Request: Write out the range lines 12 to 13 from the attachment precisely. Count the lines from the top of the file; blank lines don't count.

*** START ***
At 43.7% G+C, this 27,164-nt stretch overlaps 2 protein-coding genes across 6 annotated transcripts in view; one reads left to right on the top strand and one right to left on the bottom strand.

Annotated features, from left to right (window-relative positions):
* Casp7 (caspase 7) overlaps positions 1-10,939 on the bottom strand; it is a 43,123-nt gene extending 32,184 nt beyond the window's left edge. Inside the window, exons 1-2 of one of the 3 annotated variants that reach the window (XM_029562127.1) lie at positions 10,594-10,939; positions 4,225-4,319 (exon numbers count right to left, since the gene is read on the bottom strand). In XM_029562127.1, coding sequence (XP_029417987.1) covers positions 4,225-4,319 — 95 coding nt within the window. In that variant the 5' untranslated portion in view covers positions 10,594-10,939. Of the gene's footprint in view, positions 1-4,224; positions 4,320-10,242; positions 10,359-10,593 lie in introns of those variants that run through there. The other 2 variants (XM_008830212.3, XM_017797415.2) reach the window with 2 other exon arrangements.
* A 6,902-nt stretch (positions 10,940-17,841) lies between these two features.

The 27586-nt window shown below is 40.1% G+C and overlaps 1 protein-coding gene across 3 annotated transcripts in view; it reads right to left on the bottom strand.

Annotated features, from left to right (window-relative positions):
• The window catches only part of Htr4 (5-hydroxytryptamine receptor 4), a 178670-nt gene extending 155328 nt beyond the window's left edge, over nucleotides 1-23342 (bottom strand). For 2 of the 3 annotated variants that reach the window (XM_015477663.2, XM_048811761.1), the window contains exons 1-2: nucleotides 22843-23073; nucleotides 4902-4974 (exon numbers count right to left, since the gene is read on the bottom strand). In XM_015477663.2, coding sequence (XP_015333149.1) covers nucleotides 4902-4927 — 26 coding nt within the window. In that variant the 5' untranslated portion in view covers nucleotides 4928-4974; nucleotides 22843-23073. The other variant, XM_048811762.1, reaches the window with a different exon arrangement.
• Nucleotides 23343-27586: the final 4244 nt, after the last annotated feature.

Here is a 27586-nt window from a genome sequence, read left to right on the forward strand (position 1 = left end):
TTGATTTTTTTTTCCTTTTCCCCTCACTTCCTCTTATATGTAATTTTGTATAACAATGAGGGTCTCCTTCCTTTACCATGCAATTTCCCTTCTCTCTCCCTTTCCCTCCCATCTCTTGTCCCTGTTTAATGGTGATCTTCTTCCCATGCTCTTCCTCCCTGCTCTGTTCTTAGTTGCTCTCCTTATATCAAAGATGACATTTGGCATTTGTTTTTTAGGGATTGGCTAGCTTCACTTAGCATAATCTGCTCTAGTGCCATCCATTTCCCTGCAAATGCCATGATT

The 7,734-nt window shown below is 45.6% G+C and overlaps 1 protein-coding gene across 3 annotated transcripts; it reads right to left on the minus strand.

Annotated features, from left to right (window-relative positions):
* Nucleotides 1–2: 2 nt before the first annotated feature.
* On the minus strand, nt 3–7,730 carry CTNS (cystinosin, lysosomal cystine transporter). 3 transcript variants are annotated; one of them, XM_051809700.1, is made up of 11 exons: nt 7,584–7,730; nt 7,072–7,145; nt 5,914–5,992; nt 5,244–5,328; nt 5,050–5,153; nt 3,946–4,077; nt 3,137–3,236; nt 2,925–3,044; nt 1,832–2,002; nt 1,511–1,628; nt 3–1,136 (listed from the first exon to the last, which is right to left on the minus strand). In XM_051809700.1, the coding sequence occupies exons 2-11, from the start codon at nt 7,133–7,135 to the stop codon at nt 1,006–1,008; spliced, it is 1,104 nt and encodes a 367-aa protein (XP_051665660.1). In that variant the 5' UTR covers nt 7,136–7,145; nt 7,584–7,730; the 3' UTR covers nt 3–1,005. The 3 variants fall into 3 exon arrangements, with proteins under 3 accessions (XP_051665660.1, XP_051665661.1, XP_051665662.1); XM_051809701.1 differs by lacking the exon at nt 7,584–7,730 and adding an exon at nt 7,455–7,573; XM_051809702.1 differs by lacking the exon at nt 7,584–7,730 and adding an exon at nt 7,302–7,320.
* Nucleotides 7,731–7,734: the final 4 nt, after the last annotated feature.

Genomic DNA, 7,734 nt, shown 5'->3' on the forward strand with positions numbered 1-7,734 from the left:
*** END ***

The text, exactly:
Annotated features, from left to right (window-relative positions):
* Nucleotides 1–2: 2 nt before the first annotated feature.